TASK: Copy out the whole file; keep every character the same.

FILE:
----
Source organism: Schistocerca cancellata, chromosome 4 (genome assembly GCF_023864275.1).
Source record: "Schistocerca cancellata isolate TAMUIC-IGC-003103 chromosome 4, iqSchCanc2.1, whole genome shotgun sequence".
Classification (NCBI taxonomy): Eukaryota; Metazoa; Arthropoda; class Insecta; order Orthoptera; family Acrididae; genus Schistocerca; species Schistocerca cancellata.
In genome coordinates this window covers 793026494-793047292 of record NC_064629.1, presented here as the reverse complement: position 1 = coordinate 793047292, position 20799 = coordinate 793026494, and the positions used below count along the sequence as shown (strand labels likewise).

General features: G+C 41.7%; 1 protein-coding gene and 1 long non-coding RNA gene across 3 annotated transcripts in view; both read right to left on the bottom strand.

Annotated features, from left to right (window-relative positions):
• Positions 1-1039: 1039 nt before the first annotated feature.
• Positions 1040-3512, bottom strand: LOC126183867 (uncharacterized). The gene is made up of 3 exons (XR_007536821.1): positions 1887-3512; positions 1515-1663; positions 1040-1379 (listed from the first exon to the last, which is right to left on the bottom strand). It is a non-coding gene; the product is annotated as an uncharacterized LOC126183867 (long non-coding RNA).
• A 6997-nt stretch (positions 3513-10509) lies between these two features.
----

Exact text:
Source organism: Schistocerca cancellata, chromosome 4 (genome assembly GCF_023864275.1).
Source record: "Schistocerca cancellata isolate TAMUIC-IGC-003103 chromosome 4, iqSchCanc2.1, whole genome shotgun sequence".
Classification (NCBI taxonomy): Eukaryota; Metazoa; Arthropoda; class Insecta; order Orthoptera; family Acrididae; genus Schistocerca; species Schistocerca cancellata.
In genome coordinates this window covers 793026494-793047292 of record NC_064629.1, presented here as the reverse complement: position 1 = coordinate 793047292, position 20799 = coordinate 793026494, and the positions used below count along the sequence as shown (strand labels likewise).

General features: G+C 41.7%; 1 protein-coding gene and 1 long non-coding RNA gene across 3 annotated transcripts in view; both read right to left on the bottom strand.

Annotated features, from left to right (window-relative positions):
• Positions 1-1039: 1039 nt before the first annotated feature.
• Positions 1040-3512, bottom strand: LOC126183867 (uncharacterized). The gene is made up of 3 exons (XR_007536821.1): positions 1887-3512; positions 1515-1663; positions 1040-1379 (listed from the first exon to the last, which is right to left on the bottom strand). It is a non-coding gene; the product is annotated as an uncharacterized LOC126183867 (long non-coding RNA).
• A 6997-nt stretch (positions 3513-10509) lies between these two features.